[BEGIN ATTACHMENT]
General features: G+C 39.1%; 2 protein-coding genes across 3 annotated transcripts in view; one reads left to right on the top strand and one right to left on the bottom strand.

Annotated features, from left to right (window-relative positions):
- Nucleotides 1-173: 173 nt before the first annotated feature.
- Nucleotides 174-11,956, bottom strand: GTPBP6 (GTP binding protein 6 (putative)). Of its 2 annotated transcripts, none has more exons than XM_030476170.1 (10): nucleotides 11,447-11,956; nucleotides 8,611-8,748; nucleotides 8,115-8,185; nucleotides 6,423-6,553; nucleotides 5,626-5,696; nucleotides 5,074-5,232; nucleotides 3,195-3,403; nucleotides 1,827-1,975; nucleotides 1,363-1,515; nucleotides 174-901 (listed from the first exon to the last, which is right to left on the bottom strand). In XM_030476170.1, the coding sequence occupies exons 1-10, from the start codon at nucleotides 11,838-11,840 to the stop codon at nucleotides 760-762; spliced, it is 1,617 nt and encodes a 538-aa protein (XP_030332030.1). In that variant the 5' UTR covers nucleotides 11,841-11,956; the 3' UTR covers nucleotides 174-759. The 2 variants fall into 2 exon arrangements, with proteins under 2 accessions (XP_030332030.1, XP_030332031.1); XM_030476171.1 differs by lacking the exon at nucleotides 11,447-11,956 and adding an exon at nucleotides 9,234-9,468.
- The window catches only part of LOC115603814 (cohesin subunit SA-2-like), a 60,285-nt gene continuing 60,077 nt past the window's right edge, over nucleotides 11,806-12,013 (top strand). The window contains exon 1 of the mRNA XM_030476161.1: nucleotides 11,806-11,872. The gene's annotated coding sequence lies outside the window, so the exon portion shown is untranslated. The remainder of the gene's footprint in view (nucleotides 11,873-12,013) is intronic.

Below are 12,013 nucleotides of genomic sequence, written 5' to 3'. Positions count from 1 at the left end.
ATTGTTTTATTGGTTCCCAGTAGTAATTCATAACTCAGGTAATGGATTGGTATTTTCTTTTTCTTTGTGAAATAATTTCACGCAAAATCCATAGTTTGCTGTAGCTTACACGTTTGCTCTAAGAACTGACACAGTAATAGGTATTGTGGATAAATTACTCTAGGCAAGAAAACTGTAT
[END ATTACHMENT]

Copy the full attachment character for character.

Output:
General features: G+C 39.1%; 2 protein-coding genes across 3 annotated transcripts in view; one reads left to right on the top strand and one right to left on the bottom strand.

Annotated features, from left to right (window-relative positions):
- Nucleotides 1-173: 173 nt before the first annotated feature.
- Nucleotides 174-11,956, bottom strand: GTPBP6 (GTP binding protein 6 (putative)). Of its 2 annotated transcripts, none has more exons than XM_030476170.1 (10): nucleotides 11,447-11,956; nucleotides 8,611-8,748; nucleotides 8,115-8,185; nucleotides 6,423-6,553; nucleotides 5,626-5,696; nucleotides 5,074-5,232; nucleotides 3,195-3,403; nucleotides 1,827-1,975; nucleotides 1,363-1,515; nucleotides 174-901 (listed from the first exon to the last, which is right to left on the bottom strand). In XM_030476170.1, the coding sequence occupies exons 1-10, from the start codon at nucleotides 11,838-11,840 to the stop codon at nucleotides 760-762; spliced, it is 1,617 nt and encodes a 538-aa protein (XP_030332030.1). In that variant the 5' UTR covers nucleotides 11,841-11,956; the 3' UTR covers nucleotides 174-759. The 2 variants fall into 2 exon arrangements, with proteins under 2 accessions (XP_030332030.1, XP_030332031.1); XM_030476171.1 differs by lacking the exon at nucleotides 11,447-11,956 and adding an exon at nucleotides 9,234-9,468.
- The window catches only part of LOC115603814 (cohesin subunit SA-2-like), a 60,285-nt gene continuing 60,077 nt past the window's right edge, over nucleotides 11,806-12,013 (top strand). The window contains exon 1 of the mRNA XM_030476161.1: nucleotides 11,806-11,872. The gene's annotated coding sequence lies outside the window, so the exon portion shown is untranslated. The remainder of the gene's footprint in view (nucleotides 11,873-12,013) is intronic.

Below are 12,013 nucleotides of genomic sequence, written 5' to 3'. Positions count from 1 at the left end.
ATTGTTTTATTGGTTCCCAGTAGTAATTCATAACTCAGGTAATGGATTGGTATTTTCTTTTTCTTTGTGAAATAATTTCACGCAAAATCCATAGTTTGCTGTAGCTTACACGTTTGCTCTAAGAACTGACACAGTAATAGGTATTGTGGATAAATTACTCTAGGCAAGAAAACTGTAT